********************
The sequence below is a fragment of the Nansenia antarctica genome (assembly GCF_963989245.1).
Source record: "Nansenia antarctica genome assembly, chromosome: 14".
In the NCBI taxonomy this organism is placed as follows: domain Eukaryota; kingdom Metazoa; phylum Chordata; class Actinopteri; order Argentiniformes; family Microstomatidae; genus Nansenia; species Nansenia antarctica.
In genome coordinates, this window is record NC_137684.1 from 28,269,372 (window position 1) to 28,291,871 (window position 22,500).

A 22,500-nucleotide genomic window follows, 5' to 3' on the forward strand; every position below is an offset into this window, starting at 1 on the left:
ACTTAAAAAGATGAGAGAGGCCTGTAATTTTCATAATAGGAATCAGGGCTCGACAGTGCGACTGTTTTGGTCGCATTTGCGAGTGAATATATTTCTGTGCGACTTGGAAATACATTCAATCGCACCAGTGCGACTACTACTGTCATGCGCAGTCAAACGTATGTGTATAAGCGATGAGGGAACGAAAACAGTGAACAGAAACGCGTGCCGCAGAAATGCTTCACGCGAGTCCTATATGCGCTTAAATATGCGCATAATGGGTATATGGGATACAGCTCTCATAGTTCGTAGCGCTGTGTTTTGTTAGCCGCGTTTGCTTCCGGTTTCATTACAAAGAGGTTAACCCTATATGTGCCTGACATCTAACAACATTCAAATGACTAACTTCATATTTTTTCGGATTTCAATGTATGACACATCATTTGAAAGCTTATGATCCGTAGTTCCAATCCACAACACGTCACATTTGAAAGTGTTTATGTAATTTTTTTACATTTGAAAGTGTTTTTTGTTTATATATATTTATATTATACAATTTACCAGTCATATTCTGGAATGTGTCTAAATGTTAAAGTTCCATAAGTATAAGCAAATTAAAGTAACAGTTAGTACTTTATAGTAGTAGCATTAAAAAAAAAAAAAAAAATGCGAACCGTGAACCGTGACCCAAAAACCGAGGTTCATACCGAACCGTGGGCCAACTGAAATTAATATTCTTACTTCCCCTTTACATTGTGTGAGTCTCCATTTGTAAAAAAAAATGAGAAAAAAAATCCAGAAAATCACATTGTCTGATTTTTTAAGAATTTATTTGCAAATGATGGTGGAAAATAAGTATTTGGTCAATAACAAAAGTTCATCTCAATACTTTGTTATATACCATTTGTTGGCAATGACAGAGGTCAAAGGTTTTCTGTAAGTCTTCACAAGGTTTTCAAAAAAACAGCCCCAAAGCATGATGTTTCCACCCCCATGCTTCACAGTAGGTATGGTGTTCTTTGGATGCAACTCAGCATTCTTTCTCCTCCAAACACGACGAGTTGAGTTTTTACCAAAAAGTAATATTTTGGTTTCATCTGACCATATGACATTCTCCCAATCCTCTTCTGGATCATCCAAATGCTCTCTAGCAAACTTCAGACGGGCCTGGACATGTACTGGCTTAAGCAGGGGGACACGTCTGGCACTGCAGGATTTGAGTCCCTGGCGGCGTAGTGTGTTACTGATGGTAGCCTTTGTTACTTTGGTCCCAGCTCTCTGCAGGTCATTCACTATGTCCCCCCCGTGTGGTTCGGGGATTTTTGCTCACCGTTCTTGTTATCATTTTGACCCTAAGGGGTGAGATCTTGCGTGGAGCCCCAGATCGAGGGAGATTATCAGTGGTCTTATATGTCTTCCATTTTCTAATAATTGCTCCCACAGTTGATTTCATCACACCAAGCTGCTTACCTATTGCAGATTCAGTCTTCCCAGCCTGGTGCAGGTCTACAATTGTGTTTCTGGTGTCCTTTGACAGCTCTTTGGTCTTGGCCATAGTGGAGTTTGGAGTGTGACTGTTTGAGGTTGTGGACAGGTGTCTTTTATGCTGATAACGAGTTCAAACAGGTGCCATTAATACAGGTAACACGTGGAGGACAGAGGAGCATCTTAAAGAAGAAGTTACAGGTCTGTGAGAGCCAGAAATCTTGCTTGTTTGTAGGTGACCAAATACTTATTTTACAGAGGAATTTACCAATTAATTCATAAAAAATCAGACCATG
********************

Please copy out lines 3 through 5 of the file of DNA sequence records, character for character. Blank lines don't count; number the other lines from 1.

In the NCBI taxonomy this organism is placed as follows: domain Eukaryota; kingdom Metazoa; phylum Chordata; class Actinopteri; order Argentiniformes; family Microstomatidae; genus Nansenia; species Nansenia antarctica.
In genome coordinates, this window is record NC_137684.1 from 28,269,372 (window position 1) to 28,291,871 (window position 22,500).

A 22,500-nucleotide genomic window follows, 5' to 3' on the forward strand; every position below is an offset into this window, starting at 1 on the left: